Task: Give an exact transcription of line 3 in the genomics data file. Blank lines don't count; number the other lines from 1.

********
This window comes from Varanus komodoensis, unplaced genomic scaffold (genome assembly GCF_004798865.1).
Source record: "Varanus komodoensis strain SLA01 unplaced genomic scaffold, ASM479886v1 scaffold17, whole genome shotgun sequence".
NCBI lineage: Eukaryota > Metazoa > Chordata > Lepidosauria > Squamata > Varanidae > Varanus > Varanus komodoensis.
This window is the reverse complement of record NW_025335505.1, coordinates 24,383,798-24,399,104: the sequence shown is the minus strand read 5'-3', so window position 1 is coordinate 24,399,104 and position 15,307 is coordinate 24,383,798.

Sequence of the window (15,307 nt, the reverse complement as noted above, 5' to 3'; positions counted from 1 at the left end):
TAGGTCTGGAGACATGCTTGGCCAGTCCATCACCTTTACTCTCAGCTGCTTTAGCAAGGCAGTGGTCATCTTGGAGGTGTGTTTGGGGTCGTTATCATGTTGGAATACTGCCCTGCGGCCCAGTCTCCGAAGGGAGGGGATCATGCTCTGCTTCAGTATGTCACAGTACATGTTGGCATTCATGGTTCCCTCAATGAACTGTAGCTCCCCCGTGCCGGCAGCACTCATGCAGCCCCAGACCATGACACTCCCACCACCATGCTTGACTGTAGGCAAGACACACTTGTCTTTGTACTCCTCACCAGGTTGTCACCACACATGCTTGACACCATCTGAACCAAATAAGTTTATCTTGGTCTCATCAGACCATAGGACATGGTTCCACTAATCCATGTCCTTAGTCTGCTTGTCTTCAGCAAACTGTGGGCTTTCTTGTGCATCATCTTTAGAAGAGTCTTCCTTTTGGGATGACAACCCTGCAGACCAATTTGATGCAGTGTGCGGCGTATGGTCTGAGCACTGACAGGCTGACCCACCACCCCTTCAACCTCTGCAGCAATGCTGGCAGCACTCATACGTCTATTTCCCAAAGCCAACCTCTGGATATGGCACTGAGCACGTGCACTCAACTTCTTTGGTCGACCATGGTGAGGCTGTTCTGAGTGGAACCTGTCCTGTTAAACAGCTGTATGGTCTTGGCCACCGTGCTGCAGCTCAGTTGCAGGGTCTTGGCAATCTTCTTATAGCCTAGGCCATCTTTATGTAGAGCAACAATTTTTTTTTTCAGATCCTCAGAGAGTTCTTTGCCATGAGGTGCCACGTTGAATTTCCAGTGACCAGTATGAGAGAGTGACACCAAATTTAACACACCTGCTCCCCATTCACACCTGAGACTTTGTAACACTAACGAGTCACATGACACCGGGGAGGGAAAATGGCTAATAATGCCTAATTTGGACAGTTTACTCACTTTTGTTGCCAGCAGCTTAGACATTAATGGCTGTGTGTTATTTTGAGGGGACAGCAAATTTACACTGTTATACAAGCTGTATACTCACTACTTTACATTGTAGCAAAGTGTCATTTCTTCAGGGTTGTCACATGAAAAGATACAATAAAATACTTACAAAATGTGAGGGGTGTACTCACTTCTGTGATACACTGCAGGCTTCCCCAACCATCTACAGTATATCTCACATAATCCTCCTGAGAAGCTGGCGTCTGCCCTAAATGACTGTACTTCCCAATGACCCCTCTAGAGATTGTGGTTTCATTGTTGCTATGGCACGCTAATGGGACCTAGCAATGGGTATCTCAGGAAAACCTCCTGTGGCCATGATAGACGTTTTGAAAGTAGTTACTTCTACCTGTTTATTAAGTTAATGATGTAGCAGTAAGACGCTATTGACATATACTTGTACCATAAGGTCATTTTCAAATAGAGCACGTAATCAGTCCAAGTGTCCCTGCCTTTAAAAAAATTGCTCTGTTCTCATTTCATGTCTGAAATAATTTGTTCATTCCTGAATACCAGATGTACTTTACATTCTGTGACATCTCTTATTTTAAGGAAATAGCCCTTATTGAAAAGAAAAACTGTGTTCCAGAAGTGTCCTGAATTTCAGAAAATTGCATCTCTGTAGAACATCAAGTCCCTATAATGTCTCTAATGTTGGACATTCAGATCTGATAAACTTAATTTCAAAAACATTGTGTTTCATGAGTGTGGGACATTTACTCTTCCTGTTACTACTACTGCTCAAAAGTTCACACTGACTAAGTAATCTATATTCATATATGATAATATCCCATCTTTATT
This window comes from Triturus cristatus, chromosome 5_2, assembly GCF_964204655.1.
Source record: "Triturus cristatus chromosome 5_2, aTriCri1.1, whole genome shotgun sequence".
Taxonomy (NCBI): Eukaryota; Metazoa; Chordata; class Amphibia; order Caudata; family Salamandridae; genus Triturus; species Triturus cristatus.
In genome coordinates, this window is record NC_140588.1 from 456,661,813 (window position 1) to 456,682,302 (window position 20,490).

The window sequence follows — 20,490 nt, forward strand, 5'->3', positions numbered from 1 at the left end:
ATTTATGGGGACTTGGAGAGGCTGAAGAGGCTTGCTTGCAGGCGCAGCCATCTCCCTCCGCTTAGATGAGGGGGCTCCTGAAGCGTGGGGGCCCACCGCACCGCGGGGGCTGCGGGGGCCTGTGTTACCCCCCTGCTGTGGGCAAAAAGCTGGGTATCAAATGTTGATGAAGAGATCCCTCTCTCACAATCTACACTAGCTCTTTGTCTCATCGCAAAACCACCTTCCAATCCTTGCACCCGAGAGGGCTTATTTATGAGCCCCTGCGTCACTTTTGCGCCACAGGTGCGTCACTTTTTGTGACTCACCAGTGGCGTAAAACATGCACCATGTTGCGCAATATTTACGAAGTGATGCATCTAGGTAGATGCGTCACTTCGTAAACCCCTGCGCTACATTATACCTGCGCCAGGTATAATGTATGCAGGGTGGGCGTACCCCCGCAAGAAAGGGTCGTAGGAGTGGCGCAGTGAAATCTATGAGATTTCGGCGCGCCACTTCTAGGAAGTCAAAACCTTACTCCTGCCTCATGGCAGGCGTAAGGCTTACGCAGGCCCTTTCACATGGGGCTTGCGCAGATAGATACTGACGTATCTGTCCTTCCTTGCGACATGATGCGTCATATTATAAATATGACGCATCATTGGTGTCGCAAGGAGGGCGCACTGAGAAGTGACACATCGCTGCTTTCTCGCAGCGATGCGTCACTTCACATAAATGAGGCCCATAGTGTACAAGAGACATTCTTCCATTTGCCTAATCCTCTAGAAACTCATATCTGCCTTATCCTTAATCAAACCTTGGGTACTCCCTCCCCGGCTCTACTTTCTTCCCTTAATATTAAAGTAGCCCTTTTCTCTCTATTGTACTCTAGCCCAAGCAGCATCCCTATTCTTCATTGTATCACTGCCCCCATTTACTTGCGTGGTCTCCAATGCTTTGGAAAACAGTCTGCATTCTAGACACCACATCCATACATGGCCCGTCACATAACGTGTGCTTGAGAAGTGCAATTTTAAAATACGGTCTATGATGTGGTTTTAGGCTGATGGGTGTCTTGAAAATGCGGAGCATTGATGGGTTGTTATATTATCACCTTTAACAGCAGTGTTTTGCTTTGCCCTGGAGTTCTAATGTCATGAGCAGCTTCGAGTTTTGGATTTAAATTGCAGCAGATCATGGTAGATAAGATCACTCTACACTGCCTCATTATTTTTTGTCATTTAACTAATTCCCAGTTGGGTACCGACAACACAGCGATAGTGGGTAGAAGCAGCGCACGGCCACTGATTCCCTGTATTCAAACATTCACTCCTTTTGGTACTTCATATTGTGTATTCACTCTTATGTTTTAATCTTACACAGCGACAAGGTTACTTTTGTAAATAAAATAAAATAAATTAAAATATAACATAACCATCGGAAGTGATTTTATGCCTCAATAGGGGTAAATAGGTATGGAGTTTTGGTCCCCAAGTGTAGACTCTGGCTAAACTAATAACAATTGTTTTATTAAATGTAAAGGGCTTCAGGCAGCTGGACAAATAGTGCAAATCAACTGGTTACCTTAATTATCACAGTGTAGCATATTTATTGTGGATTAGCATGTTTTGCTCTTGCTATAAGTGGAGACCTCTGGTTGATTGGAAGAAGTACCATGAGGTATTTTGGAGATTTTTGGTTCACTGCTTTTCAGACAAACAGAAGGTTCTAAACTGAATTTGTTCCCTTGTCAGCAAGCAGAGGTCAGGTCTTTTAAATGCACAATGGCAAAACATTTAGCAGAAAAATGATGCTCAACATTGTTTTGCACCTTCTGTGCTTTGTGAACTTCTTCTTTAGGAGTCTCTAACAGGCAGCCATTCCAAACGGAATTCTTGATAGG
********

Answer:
NCBI lineage: Eukaryota > Metazoa > Chordata > Lepidosauria > Squamata > Varanidae > Varanus > Varanus komodoensis.